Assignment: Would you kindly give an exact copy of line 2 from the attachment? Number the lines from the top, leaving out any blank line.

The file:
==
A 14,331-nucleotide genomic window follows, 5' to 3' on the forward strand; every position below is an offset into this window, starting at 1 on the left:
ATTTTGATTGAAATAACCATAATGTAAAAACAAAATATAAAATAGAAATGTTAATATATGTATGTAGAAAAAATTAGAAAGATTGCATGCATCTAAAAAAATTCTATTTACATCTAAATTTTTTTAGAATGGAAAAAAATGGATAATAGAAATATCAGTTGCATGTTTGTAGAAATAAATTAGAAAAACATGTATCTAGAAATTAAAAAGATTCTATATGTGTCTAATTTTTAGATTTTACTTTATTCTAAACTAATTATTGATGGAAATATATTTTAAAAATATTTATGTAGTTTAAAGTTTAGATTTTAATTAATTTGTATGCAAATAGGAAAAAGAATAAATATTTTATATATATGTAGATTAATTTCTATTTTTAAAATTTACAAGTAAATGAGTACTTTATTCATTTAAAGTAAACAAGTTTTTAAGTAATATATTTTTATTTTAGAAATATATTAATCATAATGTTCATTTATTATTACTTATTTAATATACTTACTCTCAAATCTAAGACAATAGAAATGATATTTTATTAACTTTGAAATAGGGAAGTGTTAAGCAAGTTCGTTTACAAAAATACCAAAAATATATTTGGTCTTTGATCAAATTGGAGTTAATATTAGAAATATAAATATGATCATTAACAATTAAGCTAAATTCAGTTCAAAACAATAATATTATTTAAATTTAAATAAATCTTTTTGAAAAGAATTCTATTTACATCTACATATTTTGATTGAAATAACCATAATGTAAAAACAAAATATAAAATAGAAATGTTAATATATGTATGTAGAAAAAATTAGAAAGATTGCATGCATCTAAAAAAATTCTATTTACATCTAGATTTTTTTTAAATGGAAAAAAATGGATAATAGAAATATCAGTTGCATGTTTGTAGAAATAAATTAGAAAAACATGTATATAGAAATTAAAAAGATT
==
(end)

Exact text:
ATTTTGATTGAAATAACCATAATGTAAAAACAAAATATAAAATAGAAATGTTAATATATGTATGTAGAAAAAATTAGAAAGATTGCATGCATCTAAAAAAATTCTATTTACATCTAAATTTTTTTAGAATGGAAAAAAATGGATAATAGAAATATCAGTTGCATGTTTGTAGAAATAAATTAGAAAAACATGTATCTAGAAATTAAAAAGATTCTATATGTGTCTAATTTTTAGATTTTACTTTATTCTAAACTAATTATTGATGGAAATATATTTTAAAAATATTTATGTAGTTTAAAGTTTAGATTTTAATTAATTTGTATGCAAATAGGAAAAAGAATAAATATTTTATATATATGTAGATTAATTTCTATTTTTAAAATTTACAAGTAAATGAGTACTTTATTCATTTAAAGTAAACAAGTTTTTAAGTAATATATTTTTATTTTAGAAATATATTAATCATAATGTTCATTTATTATTACTTATTTAATATACTTACTCTCAAATCTAAGACAATAGAAATGATATTTTATTAACTTTGAAATAGGGAAGTGTTAAGCAAGTTCGTTTACAAAAATACCAAAAATATATTTGGTCTTTGATCAAATTGGAGTTAATATTAGAAATATAAATATGATCATTAACAATTAAGCTAAATTCAGTTCAAAACAATAATATTATTTAAATTTAAATAAATCTTTTTGAAAAGAATTCTATTTACATCTACATATTTTGATTGAAATAACCATAATGTAAAAACAAAATATAAAATAGAAATGTTAATATATGTATGTAGAAAAAATTAGAAAGATTGCATGCATCTAAAAAAATTCTATTTACATCTAGATTTTTTTTAAATGGAAAAAAATGGATAATAGAAATATCAGTTGCATGTTTGTAGAAATAAATTAGAAAAACATGTATATAGAAATTAAAAAGATT